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State ex rel. Department of California Highway Patrol v. Superior Court (Mayra Antonia Alvarado)

California Court of Appeals, Fourth District, Third Division

September 17, 2013


PUB. ORDER 10/15/13

Original proceedings; petition for a writ of mandate to challenge an order of the Superior Court of Orange County No. 30-2008-00116111, Robert J. Moss, Judge.

Kamala D. Harris, Attorney General, Kathleen A. Kenealy, Chief Assistant Attorney General, Alberto L. Gonzalez and Joel A. Davis, Deputy Attorneys General for Petitioner.

No Appearance for Respondent.

Allred, Maroko & Goldberg, Michael Maroko and John S. West for Real Parties in Interest.




The California Highway Patrol (CHP) has petitioned for a writ of mandate to compel the trial court to grant a summary judgment motion made in a personal injury lawsuit involving the CHP’s Freeway Service Patrol (FSP) program. Tow truck companies in this program contract with county transportation authorities to patrol urban freeways, helping out stranded motorists. The transportation authorities in turn contract with the CHP, which certifies and supervises both the drivers and the truck companies.

One of the FSP tow trucks collided with a car, injuring the driver and her infant son. The CHP moved for summary judgment in the subsequent lawsuit, on the ground that it was not the driver’s special employer and therefore not responsible for his negligence. The trial court denied the motion, and the CHP has petitioned for a writ of mandate to reverse the trial court. The writ petition is based solely on the legislative intent behind the FSP program.

We grant the petition. Our examination of the relevant statutes in the Streets and Highways Code and the Vehicle Code persuades us that the Legislature intended to distinguish between the people and companies employing tow truck drivers in the FSP program (“employers”) on the one hand and the CHP on the other. There was, therefore, no legislative intent to make the CHP liable as a special employer of FSP tow truck drivers for the drivers’ negligence.


A tow truck driven by one J. Guzman[1] on the I-5 freeway rear-ended a car driven by real party Mayra Alvarado. Guzman was employed by California Coach Orange, Inc., which had a contract with the Orange County Transportation Authority (OCTA) to participate in the FSP program.[2] OCTA in turn contracted with the CHP to provide funding for the CHP’s involvement in the program in Orange County. The CHP supervised the FSP – performing background checks, training the drivers, inspecting the vehicles, dispatching drivers, and investigating complaints – pursuant to its statutory duty to “make adequate provision for patrol of the highways at all times of the day and night” (Veh. Code, § 2401) and to rapidly remove all “impediments to traffic on highways within the state.” (Id., § 2435, subd. (a).) [3]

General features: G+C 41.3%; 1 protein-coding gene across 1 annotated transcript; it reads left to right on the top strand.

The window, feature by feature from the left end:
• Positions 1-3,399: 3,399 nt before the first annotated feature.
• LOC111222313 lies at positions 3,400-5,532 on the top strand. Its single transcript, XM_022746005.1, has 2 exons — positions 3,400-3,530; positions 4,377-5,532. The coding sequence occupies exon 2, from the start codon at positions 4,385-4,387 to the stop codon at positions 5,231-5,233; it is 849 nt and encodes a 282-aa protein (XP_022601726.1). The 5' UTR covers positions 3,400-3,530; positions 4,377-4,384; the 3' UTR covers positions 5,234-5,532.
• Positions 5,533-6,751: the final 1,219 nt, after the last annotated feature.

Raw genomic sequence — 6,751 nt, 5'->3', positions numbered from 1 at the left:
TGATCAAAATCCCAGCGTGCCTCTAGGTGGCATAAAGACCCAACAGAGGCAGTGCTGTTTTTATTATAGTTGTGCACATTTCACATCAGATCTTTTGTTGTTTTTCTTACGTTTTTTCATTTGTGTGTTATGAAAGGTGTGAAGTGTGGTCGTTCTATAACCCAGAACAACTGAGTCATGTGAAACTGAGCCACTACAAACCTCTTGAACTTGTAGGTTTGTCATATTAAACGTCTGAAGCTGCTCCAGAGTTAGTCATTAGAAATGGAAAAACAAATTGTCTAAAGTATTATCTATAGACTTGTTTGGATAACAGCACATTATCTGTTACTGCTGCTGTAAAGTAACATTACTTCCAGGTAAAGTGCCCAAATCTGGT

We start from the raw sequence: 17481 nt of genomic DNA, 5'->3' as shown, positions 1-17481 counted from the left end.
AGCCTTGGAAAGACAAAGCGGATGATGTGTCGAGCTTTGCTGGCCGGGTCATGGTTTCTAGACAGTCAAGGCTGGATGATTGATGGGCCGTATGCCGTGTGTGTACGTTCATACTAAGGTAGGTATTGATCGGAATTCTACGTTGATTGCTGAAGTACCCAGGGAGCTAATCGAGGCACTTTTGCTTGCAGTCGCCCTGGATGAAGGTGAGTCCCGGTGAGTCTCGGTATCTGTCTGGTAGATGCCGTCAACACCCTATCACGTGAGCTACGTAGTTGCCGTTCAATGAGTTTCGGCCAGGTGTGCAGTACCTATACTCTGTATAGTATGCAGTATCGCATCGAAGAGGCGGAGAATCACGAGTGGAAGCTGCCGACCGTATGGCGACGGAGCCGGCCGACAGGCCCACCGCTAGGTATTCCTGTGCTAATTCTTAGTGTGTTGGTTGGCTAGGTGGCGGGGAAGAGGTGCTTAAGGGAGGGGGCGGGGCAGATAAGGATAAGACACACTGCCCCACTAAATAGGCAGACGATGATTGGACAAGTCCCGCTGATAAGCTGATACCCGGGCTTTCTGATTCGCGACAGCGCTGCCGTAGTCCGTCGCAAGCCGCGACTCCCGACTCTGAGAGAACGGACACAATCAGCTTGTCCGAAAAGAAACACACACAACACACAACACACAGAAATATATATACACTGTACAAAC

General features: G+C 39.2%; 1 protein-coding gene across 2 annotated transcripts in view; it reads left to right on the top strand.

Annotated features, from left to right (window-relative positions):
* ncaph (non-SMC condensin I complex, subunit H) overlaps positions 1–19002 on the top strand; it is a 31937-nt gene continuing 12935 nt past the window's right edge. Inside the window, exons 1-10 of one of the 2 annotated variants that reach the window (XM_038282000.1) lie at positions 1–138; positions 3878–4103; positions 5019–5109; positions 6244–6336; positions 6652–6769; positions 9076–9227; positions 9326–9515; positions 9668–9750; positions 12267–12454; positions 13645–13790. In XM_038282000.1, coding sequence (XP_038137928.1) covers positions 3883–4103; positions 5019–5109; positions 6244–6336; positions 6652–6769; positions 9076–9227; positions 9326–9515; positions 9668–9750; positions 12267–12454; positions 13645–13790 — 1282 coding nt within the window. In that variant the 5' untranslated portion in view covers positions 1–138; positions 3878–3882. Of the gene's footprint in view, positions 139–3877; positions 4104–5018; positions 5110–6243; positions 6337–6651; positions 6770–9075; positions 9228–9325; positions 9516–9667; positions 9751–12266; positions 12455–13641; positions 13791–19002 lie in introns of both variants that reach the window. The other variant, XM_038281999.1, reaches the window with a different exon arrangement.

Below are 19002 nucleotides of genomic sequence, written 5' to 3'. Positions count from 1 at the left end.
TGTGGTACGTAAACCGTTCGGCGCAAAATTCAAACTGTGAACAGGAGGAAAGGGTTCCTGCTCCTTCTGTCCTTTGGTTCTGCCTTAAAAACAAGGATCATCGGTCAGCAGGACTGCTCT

Alvarado sustained catastrophic brain injuries in the accident. She is permanently disabled. Her infant son was also injured, although less seriously than his mother. Alvarado and her son sued the driver, the tow truck company, OCTA, and the CHP for damages.

By the time of the second amended complaint, the sole remaining issue with respect to the CHP was whether it was Guzman’s special employer and therefore liable for his negligence. The CHP moved for summary judgment on this issue, arguing that it did not meet the definition of special employer and that legislative intent prevented FSP drivers from being considered special employees of the CHP.

The trial court denied the motion for summary judgment and certified the following controlling question of law for interlocutory review under Code of Civil Procedure section 166.1: “[W]hether, in light of the statutory nature of the [FSP] program, the CHP can be a ‘special employer’ of a tow truck driver whose general employer is a towing contractor engaged to provide services in the FSP program as a result of the CHP’s right to control the activities of FSP tow truck drivers in the performance of FSP duties.”[4] The CHP then filed a petition for a writ of mandate to order the trial court to grant its motion for summary judgment.


“The possibility of dual employment is well recognized in the case law. ‘Where an employer sends an employee to do work for another person, and both have the right to exercise certain powers of control over the employee, that employee may be held to have two employers – his original or “general” employer and a second, the “special” employer.’ [Citation.]... [T]his court [has] stated that ‘an employee may at the same time be under a general and a special employer, and where, either by the terms of a contract or during the course of its performance, the employee of an independent contractor comes under the control and direction of the other party to the contract, a dual employment relation is held to exist. [Citations.]’” (Kowalski v. Shell Oil Co. (1979) 23 Cal.3d 168, 174-175.)